Saturday, April 30, 2016

Unforgivable by Amy Reed | Rating: ★★★★☆ (4.5)

As a note, an e-galley of this novel was sent to me via Edelweiss by the publisher in exchange for an honest review. This does not effect my opinions in any way.

In the highly anticipated sequel to one of my favorite reads last year, Invincible, Unforgivable paints a much darker image on the lives of Evie and Marcus and their all-consuming love for one another. Amy Reed should be highly praised for her proper portrayal of the complexities of human emotions and the fact that her teenagers feel–and act–like teenagers who are struggling.

That was one of the best things about Invincible, it felt real and as painful as one could expect. We knew instantly at the end of the previous novel that we would be left in a hurricane of heartbreak and changes and Unforgivable picks right up on that tone. Unforgivable is fast and beautiful and a world of cloudy memories and painful realizations.

Its biggest theme? Moving on. Letting go. And how difficult it can be to do so. You see, letting go of loved ones is all well and good in theory, but it takes some time to resonate with our decision. Reed’s prose brings to life this sort of feeling and will tug on your heartstrings until the very final pages.


She reminds us that, in order to move on, we have to make peace with ourselves, our demons and the past. In order to move forward, we cannot continue taking steps backward.

Readers will enjoy seeing Marcus’ point of view this time around and it is easy to find him sympathetic. Evie and Marcus both have incredibly raw and unique voices and backstories that you can’t help but to love them just as much as you want to shake or protect them. I liked that we swapped narrators because this is Marcus and this is his story and while Evie’s heavily involved in it, it’s still all him.

We know Evie’s story. Her struggles. We get a bit of closure on that, too, and an ending that is open to interpretation. I liked how intimate it felt getting to know Marcus and while I wish we could have directly seen more of Evie’s recovery and all that jazz, I appreciated it for what it was and how it unfolded.

Because Marcus is the narrator this time there’s an obvious shift in the prose and it’s a good one. It kept things fresh and Reed’s writing is entirely to thank for that one. Again, I can’t stress how much of a gift and surprise her words have meant to me but there’s just this spark there.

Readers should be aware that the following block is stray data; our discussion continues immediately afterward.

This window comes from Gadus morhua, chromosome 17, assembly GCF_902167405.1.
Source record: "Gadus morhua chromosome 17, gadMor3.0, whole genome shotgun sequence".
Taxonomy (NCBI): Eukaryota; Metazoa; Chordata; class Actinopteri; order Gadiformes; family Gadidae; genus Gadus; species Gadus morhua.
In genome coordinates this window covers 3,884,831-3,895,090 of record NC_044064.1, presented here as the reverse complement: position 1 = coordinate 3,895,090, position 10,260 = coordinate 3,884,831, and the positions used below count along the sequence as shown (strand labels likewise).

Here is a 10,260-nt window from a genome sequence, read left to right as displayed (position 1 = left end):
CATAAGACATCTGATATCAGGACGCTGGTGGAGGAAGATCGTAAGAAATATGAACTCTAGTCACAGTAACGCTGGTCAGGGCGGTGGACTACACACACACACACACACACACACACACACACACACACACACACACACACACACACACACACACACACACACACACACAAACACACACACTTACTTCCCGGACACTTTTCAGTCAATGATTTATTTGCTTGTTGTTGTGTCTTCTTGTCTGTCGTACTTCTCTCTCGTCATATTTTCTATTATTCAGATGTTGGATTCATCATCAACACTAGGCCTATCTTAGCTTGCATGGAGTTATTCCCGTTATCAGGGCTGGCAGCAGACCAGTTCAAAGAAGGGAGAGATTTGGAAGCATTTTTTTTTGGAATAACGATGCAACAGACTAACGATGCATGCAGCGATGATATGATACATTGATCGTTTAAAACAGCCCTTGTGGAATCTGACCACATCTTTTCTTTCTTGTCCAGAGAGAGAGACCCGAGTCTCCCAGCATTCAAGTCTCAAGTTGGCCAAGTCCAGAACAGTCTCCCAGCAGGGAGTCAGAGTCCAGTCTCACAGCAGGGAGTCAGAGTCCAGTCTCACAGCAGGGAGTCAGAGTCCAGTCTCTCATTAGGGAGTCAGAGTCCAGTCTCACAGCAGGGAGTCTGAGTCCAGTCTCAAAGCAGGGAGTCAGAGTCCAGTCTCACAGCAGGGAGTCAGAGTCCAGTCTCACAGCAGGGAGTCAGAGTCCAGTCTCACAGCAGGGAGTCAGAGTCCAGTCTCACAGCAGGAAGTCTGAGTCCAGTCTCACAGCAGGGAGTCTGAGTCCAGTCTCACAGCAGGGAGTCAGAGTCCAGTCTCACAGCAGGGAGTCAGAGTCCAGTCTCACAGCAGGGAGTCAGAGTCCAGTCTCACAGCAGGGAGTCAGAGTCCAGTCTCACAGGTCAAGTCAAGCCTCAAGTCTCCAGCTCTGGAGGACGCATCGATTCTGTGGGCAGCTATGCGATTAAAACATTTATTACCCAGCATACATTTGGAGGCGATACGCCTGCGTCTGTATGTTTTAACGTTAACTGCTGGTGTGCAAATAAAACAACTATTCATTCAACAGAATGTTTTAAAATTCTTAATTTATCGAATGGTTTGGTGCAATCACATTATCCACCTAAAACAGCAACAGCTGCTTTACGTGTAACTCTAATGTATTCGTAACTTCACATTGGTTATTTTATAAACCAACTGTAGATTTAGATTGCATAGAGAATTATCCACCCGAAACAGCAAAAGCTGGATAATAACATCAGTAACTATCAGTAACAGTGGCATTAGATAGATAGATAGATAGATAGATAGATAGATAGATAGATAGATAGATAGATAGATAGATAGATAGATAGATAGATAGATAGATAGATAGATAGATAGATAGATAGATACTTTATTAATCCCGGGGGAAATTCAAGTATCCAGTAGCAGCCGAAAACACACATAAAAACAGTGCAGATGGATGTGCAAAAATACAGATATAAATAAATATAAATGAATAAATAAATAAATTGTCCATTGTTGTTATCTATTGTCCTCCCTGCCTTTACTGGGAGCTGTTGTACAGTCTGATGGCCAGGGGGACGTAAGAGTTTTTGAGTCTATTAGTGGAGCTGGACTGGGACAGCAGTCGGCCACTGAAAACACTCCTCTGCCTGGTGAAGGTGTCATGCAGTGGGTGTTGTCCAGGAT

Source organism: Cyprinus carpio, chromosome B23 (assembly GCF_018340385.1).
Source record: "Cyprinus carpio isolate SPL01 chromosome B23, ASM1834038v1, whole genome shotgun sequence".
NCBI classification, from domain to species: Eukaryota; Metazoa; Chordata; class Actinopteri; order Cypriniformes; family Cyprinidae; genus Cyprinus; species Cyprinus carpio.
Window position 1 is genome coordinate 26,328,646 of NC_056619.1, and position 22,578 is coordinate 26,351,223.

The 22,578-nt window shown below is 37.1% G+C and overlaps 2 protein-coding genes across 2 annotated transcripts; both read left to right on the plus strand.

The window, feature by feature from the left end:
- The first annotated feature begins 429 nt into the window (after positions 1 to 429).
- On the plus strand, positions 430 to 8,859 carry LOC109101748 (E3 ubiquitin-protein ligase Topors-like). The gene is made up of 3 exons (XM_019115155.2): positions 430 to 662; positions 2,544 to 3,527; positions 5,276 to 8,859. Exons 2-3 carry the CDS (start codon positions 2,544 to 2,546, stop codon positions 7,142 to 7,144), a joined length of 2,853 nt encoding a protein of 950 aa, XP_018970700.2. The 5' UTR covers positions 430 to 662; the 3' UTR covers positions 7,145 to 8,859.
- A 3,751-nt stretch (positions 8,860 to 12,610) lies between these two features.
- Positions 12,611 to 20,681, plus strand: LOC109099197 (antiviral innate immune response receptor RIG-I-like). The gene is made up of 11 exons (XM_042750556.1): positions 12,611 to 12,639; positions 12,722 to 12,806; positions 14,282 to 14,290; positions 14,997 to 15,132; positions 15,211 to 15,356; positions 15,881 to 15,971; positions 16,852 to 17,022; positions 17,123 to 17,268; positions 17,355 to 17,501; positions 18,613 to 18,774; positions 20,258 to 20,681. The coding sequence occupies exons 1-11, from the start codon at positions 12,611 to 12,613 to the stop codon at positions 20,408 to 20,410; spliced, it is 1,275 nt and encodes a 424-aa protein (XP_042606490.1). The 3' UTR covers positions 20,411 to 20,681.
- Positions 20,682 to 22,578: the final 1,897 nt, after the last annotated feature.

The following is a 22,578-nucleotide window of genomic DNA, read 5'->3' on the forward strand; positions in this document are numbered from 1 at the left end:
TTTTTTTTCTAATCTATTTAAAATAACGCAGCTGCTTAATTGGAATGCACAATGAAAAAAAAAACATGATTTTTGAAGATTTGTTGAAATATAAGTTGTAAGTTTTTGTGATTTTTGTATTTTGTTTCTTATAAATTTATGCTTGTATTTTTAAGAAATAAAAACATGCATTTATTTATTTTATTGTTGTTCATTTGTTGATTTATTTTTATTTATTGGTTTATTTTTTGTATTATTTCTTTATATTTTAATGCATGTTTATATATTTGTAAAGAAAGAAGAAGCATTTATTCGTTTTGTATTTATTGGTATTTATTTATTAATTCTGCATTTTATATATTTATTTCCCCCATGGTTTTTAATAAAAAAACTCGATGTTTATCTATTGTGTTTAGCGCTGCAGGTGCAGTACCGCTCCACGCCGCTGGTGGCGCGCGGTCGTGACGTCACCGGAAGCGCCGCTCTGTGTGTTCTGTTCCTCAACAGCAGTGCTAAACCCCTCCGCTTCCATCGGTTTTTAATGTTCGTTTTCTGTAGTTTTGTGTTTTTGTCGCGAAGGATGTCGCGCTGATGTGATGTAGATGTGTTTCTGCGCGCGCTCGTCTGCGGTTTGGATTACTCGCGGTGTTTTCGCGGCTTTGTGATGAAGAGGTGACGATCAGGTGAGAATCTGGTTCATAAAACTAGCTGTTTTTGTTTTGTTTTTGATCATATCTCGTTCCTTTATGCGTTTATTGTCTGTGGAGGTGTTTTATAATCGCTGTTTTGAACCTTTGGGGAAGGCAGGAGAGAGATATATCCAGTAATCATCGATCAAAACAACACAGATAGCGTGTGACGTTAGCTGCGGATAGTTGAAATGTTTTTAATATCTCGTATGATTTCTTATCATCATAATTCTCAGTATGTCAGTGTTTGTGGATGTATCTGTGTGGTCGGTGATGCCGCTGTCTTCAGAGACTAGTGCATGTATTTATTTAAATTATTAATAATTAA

You won’t feel it’s fiction.

That being said, Marcus has a history all his own that is a big contrast to Evie’s. I liked seeing it explored and seeing him pour his heart out for us. It’s heartbreaking. There’s a rush to it that isn’t unlike the world as it passes us by.

We see more of his family and how complex things are in his home life. It’s easy to see why he fell in love with that version of Evie–it compares to a lot of things and it’s just painful to hear his past. I should warn you, readers, that there’s a lot more references to depression and self harm in this one than there was in Invincible.

Marcus struggles with a lot of things: his life with Evie, his life before Evie, his memories of happier and worse times with his mother, his brother and father. He struggles coming to terms with his future, his past, his presence–all of it is catching up to him and it’s such a raw thing to see.

What I love most about Marcus is that like Evie, there are a lot of pieces of their personalities that change through time. They connect with each other like a well made puzzle and just as quickly can they fall apart. I felt Marcus’ pain at not being able to see Evie, I felt his joy when he could see her and it’s impossible to not feel anything for either character.

Overall, Unforgivable is one of the best young adult novels you can read this year. Think Lurlene McDaniel meets Gayle Foreman meets Ellen Hopkins meets John Green–there’s something undeniable about these books and these characters and it’s so easy to make parallels between this work of fiction and the real world.

And Marcus and Evie are two characters that find each other somewhere in the middle and their flaws, their love, their ups and their downs, make their thoughts and story beautiful. Two of the best characters in modern young adult literature by far and an absolute must-read! 

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